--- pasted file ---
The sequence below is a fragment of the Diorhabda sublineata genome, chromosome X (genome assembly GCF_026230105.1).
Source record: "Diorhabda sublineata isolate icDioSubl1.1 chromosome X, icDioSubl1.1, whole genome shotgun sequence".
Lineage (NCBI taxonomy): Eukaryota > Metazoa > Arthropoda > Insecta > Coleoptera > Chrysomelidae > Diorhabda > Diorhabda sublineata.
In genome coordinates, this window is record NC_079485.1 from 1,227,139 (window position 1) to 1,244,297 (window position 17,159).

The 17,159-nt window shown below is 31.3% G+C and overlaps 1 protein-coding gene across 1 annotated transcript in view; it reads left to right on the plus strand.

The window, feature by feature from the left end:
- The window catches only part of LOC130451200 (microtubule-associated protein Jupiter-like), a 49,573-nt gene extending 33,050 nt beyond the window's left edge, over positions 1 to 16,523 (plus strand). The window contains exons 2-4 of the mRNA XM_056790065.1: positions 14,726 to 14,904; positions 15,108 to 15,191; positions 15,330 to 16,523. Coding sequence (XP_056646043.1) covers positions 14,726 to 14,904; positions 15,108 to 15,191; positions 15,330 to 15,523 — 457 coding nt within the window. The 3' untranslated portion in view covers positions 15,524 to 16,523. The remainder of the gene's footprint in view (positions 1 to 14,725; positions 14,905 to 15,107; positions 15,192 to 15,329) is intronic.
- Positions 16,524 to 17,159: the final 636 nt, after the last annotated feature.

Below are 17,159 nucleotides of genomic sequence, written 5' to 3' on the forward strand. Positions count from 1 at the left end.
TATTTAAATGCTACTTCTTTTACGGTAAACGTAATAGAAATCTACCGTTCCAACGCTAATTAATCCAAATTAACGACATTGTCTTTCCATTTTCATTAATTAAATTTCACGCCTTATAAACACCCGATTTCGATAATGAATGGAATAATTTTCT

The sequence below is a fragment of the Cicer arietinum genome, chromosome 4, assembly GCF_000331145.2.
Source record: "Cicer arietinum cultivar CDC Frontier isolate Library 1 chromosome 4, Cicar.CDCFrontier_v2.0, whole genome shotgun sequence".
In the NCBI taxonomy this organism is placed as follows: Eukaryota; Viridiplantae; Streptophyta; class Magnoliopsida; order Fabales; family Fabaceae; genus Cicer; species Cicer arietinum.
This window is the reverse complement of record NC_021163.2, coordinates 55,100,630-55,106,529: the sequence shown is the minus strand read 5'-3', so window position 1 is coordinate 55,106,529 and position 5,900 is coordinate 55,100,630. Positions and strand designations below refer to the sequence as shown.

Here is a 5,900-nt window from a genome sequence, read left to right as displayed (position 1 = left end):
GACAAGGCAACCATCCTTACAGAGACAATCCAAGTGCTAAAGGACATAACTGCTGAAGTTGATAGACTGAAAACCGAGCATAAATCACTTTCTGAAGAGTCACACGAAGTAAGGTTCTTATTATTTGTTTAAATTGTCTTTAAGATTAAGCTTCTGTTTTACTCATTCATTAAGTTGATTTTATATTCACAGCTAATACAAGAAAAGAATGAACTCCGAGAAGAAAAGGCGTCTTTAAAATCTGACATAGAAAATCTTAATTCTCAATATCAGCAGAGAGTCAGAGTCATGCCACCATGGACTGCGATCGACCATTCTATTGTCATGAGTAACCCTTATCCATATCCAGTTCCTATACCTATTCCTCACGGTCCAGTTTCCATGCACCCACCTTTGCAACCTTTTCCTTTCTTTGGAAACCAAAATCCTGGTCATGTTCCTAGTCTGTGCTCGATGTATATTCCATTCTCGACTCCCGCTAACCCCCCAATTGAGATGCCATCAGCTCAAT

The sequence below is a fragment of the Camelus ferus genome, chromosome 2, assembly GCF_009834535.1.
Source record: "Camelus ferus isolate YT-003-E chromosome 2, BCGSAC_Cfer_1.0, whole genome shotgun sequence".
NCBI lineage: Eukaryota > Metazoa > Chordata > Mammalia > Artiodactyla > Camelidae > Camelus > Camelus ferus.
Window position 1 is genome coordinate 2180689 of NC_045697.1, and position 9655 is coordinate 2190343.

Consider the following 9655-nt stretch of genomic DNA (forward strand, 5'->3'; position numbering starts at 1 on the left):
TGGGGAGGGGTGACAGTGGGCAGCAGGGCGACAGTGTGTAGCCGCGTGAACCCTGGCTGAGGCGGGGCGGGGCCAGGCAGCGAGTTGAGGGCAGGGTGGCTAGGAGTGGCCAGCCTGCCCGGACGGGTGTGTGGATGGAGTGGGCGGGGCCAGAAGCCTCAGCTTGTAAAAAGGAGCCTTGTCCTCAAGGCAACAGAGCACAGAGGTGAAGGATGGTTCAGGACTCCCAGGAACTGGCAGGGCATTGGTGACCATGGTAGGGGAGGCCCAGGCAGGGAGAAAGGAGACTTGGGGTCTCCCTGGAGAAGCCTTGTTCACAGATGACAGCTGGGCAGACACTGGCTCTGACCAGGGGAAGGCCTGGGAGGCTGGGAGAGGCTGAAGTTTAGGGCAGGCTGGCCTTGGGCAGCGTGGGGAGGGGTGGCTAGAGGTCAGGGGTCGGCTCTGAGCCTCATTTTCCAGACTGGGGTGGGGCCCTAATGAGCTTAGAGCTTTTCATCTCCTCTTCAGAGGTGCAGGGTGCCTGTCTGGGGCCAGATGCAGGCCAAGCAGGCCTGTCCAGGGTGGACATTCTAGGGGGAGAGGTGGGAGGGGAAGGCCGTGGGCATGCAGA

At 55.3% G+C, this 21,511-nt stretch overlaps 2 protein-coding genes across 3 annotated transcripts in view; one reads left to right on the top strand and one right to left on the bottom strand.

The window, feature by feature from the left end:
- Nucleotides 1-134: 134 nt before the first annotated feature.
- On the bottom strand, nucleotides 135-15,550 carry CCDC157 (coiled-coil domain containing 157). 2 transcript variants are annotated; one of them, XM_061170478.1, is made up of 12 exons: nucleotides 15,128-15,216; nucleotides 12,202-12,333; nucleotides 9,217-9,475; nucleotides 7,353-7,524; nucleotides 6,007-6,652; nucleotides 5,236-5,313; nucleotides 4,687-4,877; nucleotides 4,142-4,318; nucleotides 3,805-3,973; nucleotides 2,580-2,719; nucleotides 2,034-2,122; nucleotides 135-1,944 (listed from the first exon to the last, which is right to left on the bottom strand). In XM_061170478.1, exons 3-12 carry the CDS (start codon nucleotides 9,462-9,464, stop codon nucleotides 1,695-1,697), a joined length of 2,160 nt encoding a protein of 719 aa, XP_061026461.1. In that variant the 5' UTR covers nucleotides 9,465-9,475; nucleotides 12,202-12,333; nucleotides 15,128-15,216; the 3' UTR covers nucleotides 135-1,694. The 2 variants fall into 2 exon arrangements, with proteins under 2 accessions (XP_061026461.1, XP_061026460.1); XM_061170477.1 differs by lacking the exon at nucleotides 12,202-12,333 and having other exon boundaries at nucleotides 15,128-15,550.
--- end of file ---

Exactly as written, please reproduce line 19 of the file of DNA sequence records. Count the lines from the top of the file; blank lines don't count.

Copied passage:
NCBI lineage: Eukaryota > Metazoa > Chordata > Mammalia > Artiodactyla > Camelidae > Camelus > Camelus ferus.